No 50. Being a woman remains, essentially, embarrassing (and other controversies)

This week at work, I grabbed a small bag of err… “lady items” from under my desk and strode past my team, exuding line-managery team-leadery confidence. I turned the corner to the loos, bumped into my director and then noticed him kicking one of my tampons across the hallway. He breezed past. Time froze as I realised I had been sashaying past my team shedding Lilets like Hansel and Gretel’s breadcrumb trail.

This kind of nonsense is so common for me I didn’t even blush, but instead just retraced my steps and gathered them up from the floor/the team-members who had picked them up for me.

Part of the issue for me is increasingly awful eyesight, but I still think the majority of my humiliation incidents are just fall-out from being a woman and a mother. Boob still accidentally hanging out after feeding: check. Skirt caught in pants after weeing: check. Half-shaved armpit/eczema cream in hair/mismatched earrings: check. Child unwrapping and partially eating your used lil…

OK, let’s draw a veil over that one. It’s too vile even for me to share. But you get the picture.

Perhaps the femaleness of someone’s body is essentially funnier, lesser, more embarrassing than the maleness of someone’s body. Boobs and vajazzles and cellulite and hair extensions: silly and impractical and vaguely humiliating?

And that idea took me to the thought that I rarely allow myself to have — that men, as a class, despise women, as a class. Or as another writer once put it “men, in essence, see themselves as 100% and women as 70%”. Whether it’s chuckles about women drivers or abuse within relationships, there is a shared root of superiority.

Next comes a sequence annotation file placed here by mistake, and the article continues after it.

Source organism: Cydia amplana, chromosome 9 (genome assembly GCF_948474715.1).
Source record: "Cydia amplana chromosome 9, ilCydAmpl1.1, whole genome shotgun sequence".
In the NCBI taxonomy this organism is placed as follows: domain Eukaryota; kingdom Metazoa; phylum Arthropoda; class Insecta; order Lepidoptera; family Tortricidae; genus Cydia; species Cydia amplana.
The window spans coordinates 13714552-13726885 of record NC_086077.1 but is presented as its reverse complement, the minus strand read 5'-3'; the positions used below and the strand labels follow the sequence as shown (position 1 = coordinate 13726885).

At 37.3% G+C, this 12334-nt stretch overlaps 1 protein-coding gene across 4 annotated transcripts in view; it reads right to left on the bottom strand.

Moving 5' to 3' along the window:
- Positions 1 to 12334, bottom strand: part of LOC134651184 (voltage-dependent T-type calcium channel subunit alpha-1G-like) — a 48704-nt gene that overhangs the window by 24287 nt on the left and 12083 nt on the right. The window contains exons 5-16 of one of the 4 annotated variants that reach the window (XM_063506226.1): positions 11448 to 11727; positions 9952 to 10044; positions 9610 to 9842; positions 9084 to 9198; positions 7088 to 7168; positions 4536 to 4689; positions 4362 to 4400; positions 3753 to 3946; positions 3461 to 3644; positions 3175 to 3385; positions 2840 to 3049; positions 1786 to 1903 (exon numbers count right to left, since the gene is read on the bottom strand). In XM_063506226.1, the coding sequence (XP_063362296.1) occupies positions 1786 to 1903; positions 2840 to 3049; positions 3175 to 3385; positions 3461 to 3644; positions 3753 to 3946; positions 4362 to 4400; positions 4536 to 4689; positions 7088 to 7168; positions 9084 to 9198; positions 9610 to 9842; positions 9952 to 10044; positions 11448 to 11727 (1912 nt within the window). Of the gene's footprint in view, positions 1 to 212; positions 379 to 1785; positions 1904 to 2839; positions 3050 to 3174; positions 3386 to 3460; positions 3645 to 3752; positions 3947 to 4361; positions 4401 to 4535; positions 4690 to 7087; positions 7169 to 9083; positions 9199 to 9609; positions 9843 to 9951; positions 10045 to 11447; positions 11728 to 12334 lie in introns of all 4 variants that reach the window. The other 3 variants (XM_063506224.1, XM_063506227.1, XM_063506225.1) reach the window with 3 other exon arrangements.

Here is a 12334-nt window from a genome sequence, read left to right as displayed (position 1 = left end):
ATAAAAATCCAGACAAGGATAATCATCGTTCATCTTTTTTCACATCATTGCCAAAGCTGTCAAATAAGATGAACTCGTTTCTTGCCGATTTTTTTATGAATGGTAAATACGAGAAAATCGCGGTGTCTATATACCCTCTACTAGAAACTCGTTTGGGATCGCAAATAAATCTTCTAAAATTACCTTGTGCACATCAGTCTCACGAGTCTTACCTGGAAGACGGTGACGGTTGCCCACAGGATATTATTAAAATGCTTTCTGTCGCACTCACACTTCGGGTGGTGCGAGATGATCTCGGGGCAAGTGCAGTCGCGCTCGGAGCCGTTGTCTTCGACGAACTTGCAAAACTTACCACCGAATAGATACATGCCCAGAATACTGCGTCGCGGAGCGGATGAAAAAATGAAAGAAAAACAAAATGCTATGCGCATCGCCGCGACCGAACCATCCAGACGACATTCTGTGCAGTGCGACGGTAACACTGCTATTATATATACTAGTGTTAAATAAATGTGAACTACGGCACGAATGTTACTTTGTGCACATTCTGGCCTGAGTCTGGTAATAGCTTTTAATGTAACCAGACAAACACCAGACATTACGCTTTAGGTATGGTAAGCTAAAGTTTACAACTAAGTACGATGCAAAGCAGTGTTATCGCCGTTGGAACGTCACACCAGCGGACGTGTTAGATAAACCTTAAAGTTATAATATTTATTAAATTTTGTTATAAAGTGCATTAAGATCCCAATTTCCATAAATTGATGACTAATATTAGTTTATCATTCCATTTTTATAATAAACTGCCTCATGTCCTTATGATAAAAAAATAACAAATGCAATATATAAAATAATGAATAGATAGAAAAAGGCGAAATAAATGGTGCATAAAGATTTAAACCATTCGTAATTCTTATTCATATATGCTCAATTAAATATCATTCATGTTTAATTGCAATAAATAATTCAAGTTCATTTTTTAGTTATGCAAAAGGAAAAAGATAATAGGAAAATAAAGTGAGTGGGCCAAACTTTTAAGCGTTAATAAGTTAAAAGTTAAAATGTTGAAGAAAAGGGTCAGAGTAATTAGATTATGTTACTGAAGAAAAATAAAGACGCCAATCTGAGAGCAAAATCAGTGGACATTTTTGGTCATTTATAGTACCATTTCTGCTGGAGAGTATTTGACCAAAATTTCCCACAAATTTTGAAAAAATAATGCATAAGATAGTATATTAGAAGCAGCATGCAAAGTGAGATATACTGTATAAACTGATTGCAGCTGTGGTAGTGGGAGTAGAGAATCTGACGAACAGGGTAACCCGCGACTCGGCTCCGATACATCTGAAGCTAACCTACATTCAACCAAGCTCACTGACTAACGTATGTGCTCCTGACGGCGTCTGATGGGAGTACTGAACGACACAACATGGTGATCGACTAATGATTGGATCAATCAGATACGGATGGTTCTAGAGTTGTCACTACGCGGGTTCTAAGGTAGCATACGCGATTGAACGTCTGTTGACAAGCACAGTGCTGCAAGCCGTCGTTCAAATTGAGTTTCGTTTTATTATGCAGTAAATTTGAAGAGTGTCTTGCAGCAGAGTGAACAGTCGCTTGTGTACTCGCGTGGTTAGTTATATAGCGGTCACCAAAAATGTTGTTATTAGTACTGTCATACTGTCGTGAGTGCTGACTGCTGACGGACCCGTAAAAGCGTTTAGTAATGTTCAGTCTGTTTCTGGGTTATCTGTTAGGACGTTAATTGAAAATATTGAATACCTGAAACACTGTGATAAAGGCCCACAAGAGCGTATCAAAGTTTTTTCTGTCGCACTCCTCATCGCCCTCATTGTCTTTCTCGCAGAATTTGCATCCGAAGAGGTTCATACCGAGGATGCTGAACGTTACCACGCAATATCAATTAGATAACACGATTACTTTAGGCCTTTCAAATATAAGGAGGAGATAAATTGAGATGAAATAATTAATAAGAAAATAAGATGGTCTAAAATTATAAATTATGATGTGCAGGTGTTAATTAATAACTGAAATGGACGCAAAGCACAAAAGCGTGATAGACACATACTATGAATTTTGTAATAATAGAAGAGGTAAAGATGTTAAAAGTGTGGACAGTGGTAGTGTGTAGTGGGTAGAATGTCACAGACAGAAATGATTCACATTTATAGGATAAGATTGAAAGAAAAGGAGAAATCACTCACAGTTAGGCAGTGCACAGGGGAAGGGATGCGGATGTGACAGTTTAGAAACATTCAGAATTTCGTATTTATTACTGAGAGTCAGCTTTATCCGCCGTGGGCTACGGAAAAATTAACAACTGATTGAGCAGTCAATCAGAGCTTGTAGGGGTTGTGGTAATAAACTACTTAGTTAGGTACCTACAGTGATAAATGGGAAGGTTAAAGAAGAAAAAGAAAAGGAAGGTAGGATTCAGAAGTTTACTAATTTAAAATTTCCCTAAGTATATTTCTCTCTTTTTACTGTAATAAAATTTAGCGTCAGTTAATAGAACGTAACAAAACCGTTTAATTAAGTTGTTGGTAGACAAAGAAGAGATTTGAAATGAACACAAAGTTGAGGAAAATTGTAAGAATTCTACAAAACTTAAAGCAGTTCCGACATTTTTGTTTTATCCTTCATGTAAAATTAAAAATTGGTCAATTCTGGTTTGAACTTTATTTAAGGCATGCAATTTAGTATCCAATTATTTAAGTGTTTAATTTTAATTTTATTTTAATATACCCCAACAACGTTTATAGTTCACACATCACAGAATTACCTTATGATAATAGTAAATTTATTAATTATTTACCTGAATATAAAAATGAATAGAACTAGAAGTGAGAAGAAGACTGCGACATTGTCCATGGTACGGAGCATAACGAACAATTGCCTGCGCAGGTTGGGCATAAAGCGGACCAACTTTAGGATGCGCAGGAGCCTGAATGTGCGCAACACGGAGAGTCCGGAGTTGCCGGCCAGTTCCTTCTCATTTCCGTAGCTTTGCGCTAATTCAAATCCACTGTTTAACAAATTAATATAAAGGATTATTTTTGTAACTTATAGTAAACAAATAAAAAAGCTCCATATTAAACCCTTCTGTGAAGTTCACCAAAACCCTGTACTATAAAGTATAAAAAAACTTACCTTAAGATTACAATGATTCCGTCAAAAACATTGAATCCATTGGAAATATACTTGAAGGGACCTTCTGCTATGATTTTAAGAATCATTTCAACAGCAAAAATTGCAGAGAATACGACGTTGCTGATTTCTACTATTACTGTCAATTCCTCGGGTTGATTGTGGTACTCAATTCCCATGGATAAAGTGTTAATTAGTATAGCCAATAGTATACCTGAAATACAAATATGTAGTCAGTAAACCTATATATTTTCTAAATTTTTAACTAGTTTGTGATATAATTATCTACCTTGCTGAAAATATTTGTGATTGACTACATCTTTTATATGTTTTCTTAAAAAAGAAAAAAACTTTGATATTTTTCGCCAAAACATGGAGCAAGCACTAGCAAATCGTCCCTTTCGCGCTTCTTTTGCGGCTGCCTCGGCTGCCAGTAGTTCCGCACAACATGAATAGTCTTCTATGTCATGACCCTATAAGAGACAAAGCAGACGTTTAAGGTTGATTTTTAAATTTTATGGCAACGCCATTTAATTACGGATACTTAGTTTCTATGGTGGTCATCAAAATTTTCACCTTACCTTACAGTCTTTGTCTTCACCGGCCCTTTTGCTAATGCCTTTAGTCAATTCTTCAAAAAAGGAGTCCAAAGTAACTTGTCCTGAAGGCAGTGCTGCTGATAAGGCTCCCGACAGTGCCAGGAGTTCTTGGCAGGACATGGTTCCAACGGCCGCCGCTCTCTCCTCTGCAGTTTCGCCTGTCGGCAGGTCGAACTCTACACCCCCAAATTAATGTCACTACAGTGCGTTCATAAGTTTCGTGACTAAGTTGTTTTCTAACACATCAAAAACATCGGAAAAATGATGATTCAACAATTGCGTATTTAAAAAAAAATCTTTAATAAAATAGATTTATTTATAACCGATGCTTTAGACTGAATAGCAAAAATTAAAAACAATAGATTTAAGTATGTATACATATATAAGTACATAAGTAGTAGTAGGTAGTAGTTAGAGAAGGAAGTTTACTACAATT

Now, I know (and hope) that most men of my acquaintance will balk at this, but I don’t think the men in my circle of liberal friends are necessarily representative, and a more global perspective is needed.

Violence by men causes more death and disability worldwide amongst women aged 15-44 than war, cancer, malaria and traffic accidents. At least 1 in 3 women worldwide has been beaten, coerced into sex or otherwise abused, with the abuser usually known to her. In Rwanda up to half a million women were raped in 1994. In developing countries women produce 80% of the food but are more likely to be hungry than men. And even close to home: last year 1,070 men were convicted of rape in England and Wales despite the fact that approximately 78,000 people were raped – of which the vast majority were women and girl-children.

I often make a joke of the physical and social fall-out of being a woman, a lone-parent, a feminist. But perhaps, in the words of Morrissey “that joke isn’t funny any more”.

This post is dedicated to all the wonderful egalitarian men in my life.

Sources: World Bank Study World Development Report: Investing in Health, New York, Oxford University Press, 1993: General Assembly. In-Depth Study on All Forms of Violence against Women: Report of the Secretary General, 2006. A/61/122/Add.1. 6 July 2006. Food and Agriculture Organization, The feminisation of hunger what do the surveys tell us? 2001, and The state of food insecurity in the world 2005, Rome: 2005, p17: Uk rape: MOJ, Home office, ONS

No 49. “don’t smell the jaycloth!” and other pearls

As I lurch ever closer to my final countdown Top 50 things I’ve learnt since becoming a single parent, I thought I would give you a few of the pearls of wisdom that didn’t justify their own post: